Without change, global warming plan fails to heat up

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Without change, global warming plan fails to heat up

Alexander Pavlicin, Advertising Editor

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As an estimated 250 million cars rumble across the vast United States highway system, an invisible, dangerous threat to American safety looms in the air: carbon emissions. More of a threat to humanity than Ebola or any other disease, carbon emissions threaten all life on Earth. There is a government plan to combat these emissions, but it is merely a step in the right direction, not doing enough to protect the lives of people everywhere.

There are an estimated 5 billion metric tons of carbon dioxide emissions released in the United States alone every year, and that number is only expected to grow. While some emissions are needed for the Earth’s processes, the emissions that are not used up (and are caused almost entirely by human interference) will not go away for at least 1000 years, according to the Environmental Protection Agency.

The current plan for cutting back on carbon emissions, set in late September by President Obama at a United Nations meeting with China and several other world powers, is to cut carbon emissions from freight and transportation in the United States by 26 to 28 percent of the 2005 level, finishing in 2025. Meanwhile, as the plan slowly takes effect, emissions will still be released into the air, causing major problems for life on Earth. If the United States does not carry out the plan sooner, as well as eliminate more emissions than planned, the little amount of precious ozone the Earth contains will soon be wiped out, causing mass destruction and possibly the end of all life on Earth.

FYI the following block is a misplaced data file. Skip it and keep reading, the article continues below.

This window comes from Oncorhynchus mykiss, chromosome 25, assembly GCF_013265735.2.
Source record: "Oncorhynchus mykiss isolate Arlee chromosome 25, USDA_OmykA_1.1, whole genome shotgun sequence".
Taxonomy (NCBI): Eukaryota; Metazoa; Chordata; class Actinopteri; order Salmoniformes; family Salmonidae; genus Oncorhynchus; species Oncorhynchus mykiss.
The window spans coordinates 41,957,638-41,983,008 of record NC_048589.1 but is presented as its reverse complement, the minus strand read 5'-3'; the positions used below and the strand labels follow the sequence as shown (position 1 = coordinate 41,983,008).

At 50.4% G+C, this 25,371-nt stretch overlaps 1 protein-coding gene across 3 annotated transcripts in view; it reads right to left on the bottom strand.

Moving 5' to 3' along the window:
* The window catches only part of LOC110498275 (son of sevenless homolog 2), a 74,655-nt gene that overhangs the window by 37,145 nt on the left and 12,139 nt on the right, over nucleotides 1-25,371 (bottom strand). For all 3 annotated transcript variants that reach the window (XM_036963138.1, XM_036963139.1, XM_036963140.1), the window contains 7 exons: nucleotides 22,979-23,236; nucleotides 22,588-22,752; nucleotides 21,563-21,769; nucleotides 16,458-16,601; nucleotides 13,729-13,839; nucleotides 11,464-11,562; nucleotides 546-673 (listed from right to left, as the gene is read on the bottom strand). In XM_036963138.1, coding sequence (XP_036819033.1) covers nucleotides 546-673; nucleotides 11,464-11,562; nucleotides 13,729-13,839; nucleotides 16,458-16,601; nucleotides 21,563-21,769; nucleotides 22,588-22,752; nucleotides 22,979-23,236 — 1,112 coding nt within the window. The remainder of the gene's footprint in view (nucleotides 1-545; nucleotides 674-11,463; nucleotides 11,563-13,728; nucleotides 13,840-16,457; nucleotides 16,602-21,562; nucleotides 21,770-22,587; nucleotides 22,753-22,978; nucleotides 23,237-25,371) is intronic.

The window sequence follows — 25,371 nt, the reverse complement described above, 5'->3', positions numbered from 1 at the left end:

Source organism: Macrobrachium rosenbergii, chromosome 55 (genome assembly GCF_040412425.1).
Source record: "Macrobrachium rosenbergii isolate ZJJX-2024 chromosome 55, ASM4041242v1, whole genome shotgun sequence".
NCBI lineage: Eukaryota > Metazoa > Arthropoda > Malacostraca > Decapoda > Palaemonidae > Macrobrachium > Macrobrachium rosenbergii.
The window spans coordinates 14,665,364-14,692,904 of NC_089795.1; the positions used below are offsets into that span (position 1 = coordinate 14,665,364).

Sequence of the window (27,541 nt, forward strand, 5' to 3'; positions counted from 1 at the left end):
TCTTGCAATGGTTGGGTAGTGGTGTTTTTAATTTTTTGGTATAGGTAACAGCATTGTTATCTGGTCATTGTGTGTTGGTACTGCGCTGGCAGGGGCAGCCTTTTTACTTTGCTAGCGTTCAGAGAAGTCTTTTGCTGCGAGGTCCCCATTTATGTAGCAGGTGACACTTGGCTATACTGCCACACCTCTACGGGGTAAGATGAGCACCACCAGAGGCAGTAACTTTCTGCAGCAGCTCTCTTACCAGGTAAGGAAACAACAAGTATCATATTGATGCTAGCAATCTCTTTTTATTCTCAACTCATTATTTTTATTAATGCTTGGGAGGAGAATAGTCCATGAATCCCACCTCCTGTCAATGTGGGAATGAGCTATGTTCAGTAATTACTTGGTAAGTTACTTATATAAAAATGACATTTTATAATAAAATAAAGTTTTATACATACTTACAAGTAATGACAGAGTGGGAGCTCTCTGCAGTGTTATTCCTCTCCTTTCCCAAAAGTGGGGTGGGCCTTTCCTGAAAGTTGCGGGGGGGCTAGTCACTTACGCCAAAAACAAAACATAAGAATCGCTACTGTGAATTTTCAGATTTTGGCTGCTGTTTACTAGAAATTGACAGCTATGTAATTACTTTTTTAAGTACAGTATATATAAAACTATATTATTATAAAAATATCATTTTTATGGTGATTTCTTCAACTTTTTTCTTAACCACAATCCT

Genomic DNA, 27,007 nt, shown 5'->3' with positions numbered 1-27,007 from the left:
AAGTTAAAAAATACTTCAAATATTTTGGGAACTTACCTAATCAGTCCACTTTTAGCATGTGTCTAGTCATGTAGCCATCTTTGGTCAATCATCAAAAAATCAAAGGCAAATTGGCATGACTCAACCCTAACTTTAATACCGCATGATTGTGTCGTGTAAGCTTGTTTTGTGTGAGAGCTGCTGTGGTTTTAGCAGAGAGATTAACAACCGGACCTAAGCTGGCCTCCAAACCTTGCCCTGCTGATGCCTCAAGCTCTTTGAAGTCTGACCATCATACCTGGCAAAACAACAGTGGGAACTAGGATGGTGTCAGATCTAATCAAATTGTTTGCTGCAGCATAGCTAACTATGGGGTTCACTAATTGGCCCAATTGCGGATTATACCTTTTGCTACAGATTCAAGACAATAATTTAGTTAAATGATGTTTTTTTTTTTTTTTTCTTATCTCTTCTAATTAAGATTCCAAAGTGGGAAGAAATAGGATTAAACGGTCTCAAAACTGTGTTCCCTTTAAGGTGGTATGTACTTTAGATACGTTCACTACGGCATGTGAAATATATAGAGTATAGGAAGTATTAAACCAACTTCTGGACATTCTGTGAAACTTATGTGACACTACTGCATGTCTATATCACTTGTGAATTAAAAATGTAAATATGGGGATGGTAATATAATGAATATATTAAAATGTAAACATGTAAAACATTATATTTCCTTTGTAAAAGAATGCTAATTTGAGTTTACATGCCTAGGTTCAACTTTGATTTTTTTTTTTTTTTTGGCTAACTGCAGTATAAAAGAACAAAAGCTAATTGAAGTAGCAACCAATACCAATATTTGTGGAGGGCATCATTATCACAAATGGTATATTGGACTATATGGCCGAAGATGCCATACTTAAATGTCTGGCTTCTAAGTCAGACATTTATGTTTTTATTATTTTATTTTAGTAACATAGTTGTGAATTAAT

While the threat seems to loom over humanity’s head, many leading researchers actually believe it lies underground, in the massive amounts of coal dug up every year in the United States. In 2012 alone, 1.02 billion tons of coal were mined in the United States, according to the Energy Information Administration.

The effects of carbon emissions and global warming are not just a far-away threat. According to the Union of Concerned Scientists, a group of scientists and engineers devoted to solving the problem of global warming, many problems have already been created, from an elongated wildfire season to a drastic sea level increase. Since 1880, the global sea level has risen eight inches, but it is even larger on the east coast and the Gulf of Mexico, rising as much as 12.5 inches. Wildfires are also more common than ever before, due to the higher spring and summer temperatures caused by global warming. Because of these wildfires, tens of millions of trees have died in the Rocky Mountains over the past 15 years, which only generates more problems.

Do you, the citizens of the US, want to stop global warming?

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There are, of course, ways to avoid global warming altogether, but just cutting carbon emissions, as the current plan dictates, is not one of them. Economically, alternatives to fossil fuels tend to cost more, and usually are not as effective. One such example is solar power, which not only costs up to up to $100 more for the same amount of energy, but also requires the weather to cooperate to be at all effective. Other energy sources in consideration are wind, water and electricity, yet all of them have major drawbacks. These methods, while costly, will end up saving all people more money and maybe even their life in the long run.

Global warming is a pressing problem, so the plan that was set in late September is a good start. But, if the United States and its citizens want true protection from the disastrous effects of global warming, the current plan does not even come close to achieving that goal.

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